Pollination.  What is it?

bee pollinating sedum

Pollinating insects, we know contribute around £220,000,000 per year to the UK economy, but what is pollination and why is it so valuable?

At Q Lawns' Sustainable Landscaping Event on 4th July 2013, speaker Helen Bostock from The RHS gave a detailed talk about the importance of pollinating insects such as bees and butterflies.

Survival of the species

All plants need to reproduce in order for their species to survive.  Most of them do so by setting seed.  Seeds come in all sorts of shapes and sizes from a pine cone to an ear of wheat, a nut or a teeny tiny speck that can be carried by the wind.  Seeds can be hidden in fruit, they can have spikes that adhere to animals' fur or they can explode out of pods.  There are a whole host of different ways of dispensing seeds but the one thing they all have in common is that they are a direct result of pollination. 

Plants produce pollen on the male parts of the flower and ovules, in the female parts of the flower.  In order to produce a seed, the two must be brought together and as plants find it difficult to travel, they need an agent to carry the pollen to the stamens (female parts).

Pollinating agents

In some plants, such as grasses, grain crops, rice crops and most trees, the wind acts as a pollinating agent. These plants produce copious amounts of pollen and release it into the air in the hope that it might land on the right part of the right plant.  This is the pollen that makes life so miserable for hay fever sufferers.  Wind pollinated plants tend to have inconspicuous flowers because they don't need to attract insects or birds to do the pollinating for them. 

Of the 250,000 or so species of flowering plants only 10% are wind pollinated

90% of plants rely on insects such as bees, butterflies, hoverflies and moths to carry pollen from one flower to another. Now, tiny as their brains may be, pollinating insects are not stupid.  They don't do something for nothing and so the plant has to offer a tempting prize to get them to collect the pollen.  That prize is sometimes the pollen itself (it is usually high in protein and used to feed bee lavae) but usually it's the high energy drink that we call nectar.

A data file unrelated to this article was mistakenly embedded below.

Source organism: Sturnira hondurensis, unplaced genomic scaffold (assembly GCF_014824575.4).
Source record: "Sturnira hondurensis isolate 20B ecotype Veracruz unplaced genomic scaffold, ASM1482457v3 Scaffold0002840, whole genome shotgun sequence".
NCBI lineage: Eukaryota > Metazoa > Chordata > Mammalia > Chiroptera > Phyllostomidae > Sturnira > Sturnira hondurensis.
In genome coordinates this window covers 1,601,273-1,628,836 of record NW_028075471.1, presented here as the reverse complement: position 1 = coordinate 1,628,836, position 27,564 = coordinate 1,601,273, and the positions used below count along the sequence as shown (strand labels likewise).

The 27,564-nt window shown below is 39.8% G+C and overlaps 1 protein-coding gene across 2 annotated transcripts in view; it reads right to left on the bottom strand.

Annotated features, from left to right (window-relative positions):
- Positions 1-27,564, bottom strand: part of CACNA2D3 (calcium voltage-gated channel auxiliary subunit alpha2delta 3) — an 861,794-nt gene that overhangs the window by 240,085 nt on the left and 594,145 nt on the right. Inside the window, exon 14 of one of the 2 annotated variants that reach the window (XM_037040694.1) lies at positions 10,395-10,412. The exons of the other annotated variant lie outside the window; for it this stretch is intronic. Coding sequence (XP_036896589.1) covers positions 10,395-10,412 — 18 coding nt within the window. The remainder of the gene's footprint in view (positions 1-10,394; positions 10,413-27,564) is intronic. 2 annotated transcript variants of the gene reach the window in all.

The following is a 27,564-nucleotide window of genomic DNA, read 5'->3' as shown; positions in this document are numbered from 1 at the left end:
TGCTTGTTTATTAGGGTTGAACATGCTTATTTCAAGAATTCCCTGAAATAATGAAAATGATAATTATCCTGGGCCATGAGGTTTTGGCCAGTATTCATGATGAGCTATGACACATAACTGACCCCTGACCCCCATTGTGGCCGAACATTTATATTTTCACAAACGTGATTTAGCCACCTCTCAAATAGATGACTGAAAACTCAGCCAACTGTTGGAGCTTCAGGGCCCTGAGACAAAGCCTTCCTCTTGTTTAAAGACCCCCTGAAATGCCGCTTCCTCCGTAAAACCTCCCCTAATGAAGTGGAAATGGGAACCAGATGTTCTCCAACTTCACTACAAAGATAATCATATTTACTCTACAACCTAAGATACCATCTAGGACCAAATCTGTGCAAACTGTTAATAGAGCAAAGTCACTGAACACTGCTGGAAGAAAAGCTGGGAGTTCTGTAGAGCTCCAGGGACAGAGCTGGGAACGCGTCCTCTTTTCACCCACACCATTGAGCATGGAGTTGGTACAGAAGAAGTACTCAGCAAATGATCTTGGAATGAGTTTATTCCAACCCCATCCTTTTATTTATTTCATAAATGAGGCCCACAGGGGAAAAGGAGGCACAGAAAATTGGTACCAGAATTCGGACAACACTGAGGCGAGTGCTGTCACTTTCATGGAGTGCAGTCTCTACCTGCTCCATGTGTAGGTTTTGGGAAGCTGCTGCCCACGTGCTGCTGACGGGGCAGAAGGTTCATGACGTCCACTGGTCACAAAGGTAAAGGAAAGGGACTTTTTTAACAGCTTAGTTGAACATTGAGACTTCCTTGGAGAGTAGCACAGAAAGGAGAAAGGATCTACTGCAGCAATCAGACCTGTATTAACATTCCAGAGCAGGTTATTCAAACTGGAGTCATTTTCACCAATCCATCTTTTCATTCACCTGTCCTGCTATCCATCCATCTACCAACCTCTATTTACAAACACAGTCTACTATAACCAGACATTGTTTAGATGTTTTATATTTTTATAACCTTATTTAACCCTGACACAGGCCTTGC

Whilst drinking nectar from the depths of a flower, an insect gets dusted with pollen which it carries on its body and legs to the next flower it visits where the pollen is wiped onto the female parts of the flower. Job done.

Insect pollinated plants bring colour into our lives

hoverfly on oxeye daisy

 

How does a plant advertise that it has nectar available? Why, with colour and sometimes with scent.  That's why blossom is so beautiful, why dog roses smell so amazing and why tomatoes have bright yellow flowers.  It's all about attracting pollinators, giving them what they need to survive (food) and in return, them giving the plants the means to reproduce.  Pollinators need plants and plants need pollinators. 

 

 

Without pollinating insects we would have

a colourless world and a bland diet.

Without pollinating insects we would have a colourless world and a bland diet. So lets do what we can to help them cope with climate change and habitat loss.   One solution is to plant more wildflower meadows.  Big or small, these species rich grasslands have evolved alongside pollinating insects for centuries and provide the perfect habitat.  They're not difficult to manage, you certainly don't need to be green fingered to have a wildflower meadow and you will be surprised at how many fascinating insects will drop by to visit your garden when it's in bloom.

 

Watch our video about choosing and planting the right plants for pollinators